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DAVOS, Switzerland (Reuters) - Regulators seeking to prevent the next financial crisis should be careful not to push banks too hard with rules that force financial activity into an unregulated "shadow banking" sector, a report said on Wednesday.
The report by management consultants Oliver Wyman, released to coincide with the World Economic Forum in Davos, Switzerland, said regulators should also keep an extra-close eye on banks that make a lot of money, as excessive banking sector returns are sometimes an indicator of trouble ahead.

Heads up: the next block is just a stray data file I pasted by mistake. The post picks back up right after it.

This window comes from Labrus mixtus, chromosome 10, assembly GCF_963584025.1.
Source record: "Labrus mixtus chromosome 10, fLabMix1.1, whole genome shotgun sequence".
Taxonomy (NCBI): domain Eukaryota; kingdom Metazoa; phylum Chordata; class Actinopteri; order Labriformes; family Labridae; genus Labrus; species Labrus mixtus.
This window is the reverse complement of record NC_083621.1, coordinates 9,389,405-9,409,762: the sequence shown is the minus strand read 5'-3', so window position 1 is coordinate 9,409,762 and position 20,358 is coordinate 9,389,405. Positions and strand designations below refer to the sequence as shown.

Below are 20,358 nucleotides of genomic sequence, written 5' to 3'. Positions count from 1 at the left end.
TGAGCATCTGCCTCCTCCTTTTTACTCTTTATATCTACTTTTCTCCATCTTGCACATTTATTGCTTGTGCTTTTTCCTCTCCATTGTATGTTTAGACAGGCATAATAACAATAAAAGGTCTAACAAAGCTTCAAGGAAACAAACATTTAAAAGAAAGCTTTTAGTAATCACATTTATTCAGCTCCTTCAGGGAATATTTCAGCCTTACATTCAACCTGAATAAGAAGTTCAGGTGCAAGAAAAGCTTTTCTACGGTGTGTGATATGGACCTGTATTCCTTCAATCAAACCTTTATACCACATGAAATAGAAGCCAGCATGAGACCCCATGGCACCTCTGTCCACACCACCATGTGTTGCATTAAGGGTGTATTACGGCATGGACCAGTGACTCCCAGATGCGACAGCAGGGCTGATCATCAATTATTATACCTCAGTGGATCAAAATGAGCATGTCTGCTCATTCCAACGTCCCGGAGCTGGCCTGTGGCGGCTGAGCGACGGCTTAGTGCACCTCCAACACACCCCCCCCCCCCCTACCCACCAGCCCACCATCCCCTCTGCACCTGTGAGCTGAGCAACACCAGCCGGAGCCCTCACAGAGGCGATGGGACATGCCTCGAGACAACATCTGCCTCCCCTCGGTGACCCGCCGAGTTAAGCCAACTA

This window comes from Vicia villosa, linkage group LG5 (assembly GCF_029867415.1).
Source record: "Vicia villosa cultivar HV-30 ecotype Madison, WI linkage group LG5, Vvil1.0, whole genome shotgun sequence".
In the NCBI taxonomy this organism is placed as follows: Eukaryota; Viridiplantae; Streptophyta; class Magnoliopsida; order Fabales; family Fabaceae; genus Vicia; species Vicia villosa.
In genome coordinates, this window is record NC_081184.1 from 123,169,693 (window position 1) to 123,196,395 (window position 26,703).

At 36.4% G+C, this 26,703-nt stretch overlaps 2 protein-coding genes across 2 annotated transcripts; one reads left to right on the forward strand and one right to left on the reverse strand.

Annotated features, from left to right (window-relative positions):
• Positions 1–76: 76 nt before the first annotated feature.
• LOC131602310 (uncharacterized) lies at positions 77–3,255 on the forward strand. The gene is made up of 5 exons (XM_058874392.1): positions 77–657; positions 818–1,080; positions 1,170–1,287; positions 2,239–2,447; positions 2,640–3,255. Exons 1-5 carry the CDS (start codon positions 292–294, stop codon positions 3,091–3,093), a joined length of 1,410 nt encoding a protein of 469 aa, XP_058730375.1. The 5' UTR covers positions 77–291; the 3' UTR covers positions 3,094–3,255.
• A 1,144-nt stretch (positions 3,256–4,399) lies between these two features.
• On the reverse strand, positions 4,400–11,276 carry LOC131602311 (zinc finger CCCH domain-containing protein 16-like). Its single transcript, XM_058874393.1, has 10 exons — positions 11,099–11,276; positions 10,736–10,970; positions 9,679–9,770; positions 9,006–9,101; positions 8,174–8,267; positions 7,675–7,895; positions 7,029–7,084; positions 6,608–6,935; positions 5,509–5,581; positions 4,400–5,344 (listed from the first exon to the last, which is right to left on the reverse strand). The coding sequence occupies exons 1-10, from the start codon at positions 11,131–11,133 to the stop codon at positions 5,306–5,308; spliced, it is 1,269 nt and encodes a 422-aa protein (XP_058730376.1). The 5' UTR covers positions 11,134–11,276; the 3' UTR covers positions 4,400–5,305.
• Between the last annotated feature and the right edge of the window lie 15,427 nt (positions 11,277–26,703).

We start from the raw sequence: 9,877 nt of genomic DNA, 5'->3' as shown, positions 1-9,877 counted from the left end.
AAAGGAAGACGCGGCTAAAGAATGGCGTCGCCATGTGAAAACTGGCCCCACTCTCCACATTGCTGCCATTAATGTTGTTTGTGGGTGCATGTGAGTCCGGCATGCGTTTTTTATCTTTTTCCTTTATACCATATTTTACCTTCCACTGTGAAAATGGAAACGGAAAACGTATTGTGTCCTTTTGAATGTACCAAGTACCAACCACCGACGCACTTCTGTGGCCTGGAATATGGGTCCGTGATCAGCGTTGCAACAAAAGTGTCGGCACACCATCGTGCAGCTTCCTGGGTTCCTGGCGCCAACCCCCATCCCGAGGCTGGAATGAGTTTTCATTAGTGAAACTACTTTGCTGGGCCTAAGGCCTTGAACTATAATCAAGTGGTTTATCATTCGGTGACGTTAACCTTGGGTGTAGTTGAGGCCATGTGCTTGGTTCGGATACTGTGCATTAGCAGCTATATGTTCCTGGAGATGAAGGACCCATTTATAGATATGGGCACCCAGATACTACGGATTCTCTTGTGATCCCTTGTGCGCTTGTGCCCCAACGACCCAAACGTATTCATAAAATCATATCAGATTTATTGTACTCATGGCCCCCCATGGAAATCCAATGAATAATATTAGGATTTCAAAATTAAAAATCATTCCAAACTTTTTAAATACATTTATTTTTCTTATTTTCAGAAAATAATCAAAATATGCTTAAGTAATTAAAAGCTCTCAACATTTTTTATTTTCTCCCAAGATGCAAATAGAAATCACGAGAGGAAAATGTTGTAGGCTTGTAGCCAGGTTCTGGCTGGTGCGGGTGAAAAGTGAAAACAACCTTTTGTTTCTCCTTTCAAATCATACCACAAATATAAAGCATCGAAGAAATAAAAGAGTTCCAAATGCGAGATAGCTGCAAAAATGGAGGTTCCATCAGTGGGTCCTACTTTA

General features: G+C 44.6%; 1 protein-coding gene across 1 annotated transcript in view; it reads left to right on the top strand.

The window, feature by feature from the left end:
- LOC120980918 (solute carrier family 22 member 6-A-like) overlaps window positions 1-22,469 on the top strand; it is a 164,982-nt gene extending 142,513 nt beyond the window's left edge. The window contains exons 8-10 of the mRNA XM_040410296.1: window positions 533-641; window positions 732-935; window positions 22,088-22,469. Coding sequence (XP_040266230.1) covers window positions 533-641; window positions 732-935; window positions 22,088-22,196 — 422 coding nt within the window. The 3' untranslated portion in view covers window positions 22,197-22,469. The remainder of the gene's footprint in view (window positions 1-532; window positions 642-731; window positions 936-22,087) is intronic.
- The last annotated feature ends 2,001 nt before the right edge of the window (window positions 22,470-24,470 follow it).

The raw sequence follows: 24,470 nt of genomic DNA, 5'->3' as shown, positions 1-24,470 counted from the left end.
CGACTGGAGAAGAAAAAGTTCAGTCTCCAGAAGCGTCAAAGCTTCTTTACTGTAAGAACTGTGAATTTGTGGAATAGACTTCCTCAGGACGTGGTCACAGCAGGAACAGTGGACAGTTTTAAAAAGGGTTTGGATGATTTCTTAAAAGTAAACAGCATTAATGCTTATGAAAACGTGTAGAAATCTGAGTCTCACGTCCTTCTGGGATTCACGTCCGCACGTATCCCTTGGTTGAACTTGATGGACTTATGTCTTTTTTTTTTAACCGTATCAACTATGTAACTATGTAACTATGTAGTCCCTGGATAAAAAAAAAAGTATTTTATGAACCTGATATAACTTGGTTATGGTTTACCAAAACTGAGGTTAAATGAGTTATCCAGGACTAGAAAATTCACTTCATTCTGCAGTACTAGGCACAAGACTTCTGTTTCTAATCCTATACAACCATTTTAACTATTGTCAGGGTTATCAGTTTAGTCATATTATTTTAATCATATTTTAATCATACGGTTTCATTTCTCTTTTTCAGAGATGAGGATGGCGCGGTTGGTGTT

"Businesses that are generating 'super profits' should receive additional attention from regulators," said Barrie Wilkinson, a partner at Oliver Wyman.
Since the sub-prime lending crisis of 2007-08, regulators are tightening rules, adding requirements such as the Basel III banking capital regime aimed at preventing another crisis. But that will not eliminate risk of future crises, the report said.
"Current efforts underway to create a better system should not be taken as an assurance that the system is now safe from future crisis," the report said.
Shadow banking, which shifts credit intermediation and other financial activities outside the regular banking system, could prove dangerous as banks hemmed in by new requirements shift risk to more loosely regulated areas of the financial system.
In order to detect future problems, regulators should avoid squeezing banks too hard but continue on the path of active stress testing, a method which can help banks understand how much capital they need to withstand shocks.
Writing by Lisa Jucca; Editing by Peter Graff